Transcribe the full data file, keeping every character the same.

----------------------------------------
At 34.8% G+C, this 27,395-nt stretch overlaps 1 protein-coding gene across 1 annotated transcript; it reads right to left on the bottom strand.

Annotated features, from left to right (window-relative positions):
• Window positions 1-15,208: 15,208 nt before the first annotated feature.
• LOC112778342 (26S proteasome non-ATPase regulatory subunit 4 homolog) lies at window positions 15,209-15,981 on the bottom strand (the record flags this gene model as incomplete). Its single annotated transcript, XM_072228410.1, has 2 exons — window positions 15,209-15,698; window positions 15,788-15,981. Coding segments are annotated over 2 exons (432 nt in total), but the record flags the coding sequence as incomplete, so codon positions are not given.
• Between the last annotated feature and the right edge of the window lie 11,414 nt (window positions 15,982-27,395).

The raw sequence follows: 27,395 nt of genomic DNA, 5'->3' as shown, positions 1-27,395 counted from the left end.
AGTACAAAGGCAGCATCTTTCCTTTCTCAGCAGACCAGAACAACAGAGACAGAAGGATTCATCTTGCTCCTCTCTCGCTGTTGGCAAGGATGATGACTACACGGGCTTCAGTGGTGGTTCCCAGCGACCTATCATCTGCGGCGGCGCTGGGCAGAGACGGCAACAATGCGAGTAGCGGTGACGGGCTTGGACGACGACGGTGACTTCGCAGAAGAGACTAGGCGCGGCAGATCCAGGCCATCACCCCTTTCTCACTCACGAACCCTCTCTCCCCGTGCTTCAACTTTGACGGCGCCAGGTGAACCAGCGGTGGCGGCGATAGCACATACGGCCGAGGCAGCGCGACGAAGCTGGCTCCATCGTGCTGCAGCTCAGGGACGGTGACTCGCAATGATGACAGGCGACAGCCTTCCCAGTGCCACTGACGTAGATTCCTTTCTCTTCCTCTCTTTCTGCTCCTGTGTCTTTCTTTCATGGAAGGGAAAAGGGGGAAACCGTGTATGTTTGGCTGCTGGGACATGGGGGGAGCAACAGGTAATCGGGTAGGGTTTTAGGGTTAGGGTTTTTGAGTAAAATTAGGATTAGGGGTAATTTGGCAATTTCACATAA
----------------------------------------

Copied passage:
At 34.8% G+C, this 27,395-nt stretch overlaps 1 protein-coding gene across 1 annotated transcript; it reads right to left on the bottom strand.

Annotated features, from left to right (window-relative positions):
• Window positions 1-15,208: 15,208 nt before the first annotated feature.
• LOC112778342 (26S proteasome non-ATPase regulatory subunit 4 homolog) lies at window positions 15,209-15,981 on the bottom strand (the record flags this gene model as incomplete). Its single annotated transcript, XM_072228410.1, has 2 exons — window positions 15,209-15,698; window positions 15,788-15,981. Coding segments are annotated over 2 exons (432 nt in total), but the record flags the coding sequence as incomplete, so codon positions are not given.
• Between the last annotated feature and the right edge of the window lie 11,414 nt (window positions 15,982-27,395).

The raw sequence follows: 27,395 nt of genomic DNA, 5'->3' as shown, positions 1-27,395 counted from the left end.
AGTACAAAGGCAGCATCTTTCCTTTCTCAGCAGACCAGAACAACAGAGACAGAAGGATTCATCTTGCTCCTCTCTCGCTGTTGGCAAGGATGATGACTACACGGGCTTCAGTGGTGGTTCCCAGCGACCTATCATCTGCGGCGGCGCTGGGCAGAGACGGCAACAATGCGAGTAGCGGTGACGGGCTTGGACGACGACGGTGACTTCGCAGAAGAGACTAGGCGCGGCAGATCCAGGCCATCACCCCTTTCTCACTCACGAACCCTCTCTCCCCGTGCTTCAACTTTGACGGCGCCAGGTGAACCAGCGGTGGCGGCGATAGCACATACGGCCGAGGCAGCGCGACGAAGCTGGCTCCATCGTGCTGCAGCTCAGGGACGGTGACTCGCAATGATGACAGGCGACAGCCTTCCCAGTGCCACTGACGTAGATTCCTTTCTCTTCCTCTCTTTCTGCTCCTGTGTCTTTCTTTCATGGAAGGGAAAAGGGGGAAACCGTGTATGTTTGGCTGCTGGGACATGGGGGGAGCAACAGGTAATCGGGTAGGGTTTTAGGGTTAGGGTTTTTGAGTAAAATTAGGATTAGGGGTAATTTGGCAATTTCACATAA